Strict BP Control Linked to Higher Mortality in CKD

In patients with CKD, strict BP control—leading to a treated systolic BP (SBP) below 120 mm Hg—is associated with increased all-cause mortality, reports a study in JAMA Internal Medicine.

The historical cohort study drew from a nationwide cohort of veterans with CKD in the United States. Of the total 651,479 patients with CKD, 77,765 had uncontrolled hypertension leading to treatment with at least one additional BP medication, with evidence of subsequent reduction in SBP. In a model including propensity scores, the researchers compared all-cause mortality for patients receiving strict BP control (treated SBP <120 mm Hg) with those receiving conventional BP control (treated SBP <140 mm Hg).

Treated SBP was less than 120 mm Hg in 5760 patients and 120 to 139 mm Hg in 72,005 patients. During a median follow-up time of 6.0 years, the rate of death was 80.9 per 1000 patient-years for patients with strict BP control compared with 41.8 per 1000 patient-years for those with conventional BP control.

With adjustment for propensity scores, the hazard ratio for death for patients with a treated SBP below 120 mm Hg was 1.70. The findings were consistent in subgroup analyses and in a subcohort analysis using the inclusion and exclusion criteria of the ongoing Systolic Blood Pressure Interventional Trial (SPRINT).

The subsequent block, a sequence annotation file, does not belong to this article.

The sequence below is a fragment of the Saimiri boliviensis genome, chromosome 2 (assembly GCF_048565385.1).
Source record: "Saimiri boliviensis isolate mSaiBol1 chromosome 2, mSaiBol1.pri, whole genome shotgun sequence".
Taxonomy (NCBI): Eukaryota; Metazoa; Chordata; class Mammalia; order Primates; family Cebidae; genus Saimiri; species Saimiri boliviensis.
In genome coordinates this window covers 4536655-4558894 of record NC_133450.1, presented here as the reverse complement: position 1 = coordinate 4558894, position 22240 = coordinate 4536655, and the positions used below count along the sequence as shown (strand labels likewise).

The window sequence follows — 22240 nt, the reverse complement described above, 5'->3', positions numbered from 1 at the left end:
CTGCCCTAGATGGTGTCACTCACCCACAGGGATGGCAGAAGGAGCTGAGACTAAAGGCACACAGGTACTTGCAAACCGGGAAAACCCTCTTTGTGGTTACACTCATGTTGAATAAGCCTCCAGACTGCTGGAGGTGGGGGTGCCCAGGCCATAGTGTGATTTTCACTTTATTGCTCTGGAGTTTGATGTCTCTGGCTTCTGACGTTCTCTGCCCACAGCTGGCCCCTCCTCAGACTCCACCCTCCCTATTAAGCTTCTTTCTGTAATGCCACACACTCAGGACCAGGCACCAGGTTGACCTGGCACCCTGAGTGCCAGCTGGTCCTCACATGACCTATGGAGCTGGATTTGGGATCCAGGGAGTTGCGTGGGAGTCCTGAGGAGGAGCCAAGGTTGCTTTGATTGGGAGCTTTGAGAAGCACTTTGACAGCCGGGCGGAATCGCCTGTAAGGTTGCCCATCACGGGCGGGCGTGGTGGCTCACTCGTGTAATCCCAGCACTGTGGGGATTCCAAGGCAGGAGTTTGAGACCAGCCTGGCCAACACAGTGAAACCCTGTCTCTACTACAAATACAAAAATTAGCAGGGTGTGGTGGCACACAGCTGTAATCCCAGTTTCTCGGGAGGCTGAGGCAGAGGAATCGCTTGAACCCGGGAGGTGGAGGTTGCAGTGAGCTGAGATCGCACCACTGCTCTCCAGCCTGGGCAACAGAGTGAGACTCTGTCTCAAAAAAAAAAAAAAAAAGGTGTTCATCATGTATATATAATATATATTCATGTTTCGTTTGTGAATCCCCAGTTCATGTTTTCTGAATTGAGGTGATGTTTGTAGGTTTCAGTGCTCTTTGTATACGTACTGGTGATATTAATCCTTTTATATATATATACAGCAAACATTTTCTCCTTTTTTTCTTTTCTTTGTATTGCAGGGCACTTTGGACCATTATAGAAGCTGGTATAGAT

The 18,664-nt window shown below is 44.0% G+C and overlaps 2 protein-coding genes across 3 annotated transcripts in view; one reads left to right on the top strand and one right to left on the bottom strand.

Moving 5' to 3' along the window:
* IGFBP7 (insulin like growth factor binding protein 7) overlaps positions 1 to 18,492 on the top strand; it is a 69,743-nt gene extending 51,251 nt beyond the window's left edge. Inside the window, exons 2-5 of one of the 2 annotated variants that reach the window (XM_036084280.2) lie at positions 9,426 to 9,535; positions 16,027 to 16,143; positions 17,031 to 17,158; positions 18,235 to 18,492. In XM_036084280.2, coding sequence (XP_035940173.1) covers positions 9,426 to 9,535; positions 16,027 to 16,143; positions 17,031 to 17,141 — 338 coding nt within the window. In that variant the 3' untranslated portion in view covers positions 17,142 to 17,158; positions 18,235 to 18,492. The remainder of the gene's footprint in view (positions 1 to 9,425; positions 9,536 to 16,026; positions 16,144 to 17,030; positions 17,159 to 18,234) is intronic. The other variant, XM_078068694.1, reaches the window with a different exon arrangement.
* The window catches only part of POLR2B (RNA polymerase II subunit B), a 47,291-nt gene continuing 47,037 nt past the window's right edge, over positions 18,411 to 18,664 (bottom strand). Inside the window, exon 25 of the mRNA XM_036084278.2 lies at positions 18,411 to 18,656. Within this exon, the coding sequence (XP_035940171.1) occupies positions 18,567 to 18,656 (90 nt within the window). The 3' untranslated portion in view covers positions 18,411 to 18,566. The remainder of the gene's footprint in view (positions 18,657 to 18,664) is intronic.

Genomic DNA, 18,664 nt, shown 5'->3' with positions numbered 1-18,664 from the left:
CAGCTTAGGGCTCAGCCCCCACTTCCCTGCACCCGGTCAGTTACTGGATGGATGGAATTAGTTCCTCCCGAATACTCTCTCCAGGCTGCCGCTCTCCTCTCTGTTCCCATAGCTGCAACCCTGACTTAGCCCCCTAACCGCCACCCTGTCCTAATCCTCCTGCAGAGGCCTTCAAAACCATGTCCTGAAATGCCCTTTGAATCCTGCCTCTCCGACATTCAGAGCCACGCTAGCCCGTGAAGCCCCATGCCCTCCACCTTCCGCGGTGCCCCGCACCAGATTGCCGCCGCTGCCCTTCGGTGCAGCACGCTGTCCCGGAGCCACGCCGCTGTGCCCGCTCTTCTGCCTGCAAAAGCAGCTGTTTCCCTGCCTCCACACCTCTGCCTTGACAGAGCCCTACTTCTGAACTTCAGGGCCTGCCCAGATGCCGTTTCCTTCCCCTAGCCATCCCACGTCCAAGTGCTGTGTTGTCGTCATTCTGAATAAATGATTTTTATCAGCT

There are concerns about the safety of strict BP control strategies in certain groups of patients, including those with CKD. The new analysis adds to the evidence that strict control may not be beneficial, and may actually be harmful, in CKD patients. The researchers write: “Such an observational approach to estimate treatment targets for blood pressure lowering in patients with CKD could be a useful complement to clinical trials” [Kovesdy CP, et al. Observational modeling of strict vs conventional blood pressure control in patients with chronic kidney disease. JAMA Intern Med August 04, 2014. doi: 10.1001/jamainternmed.2014.3279].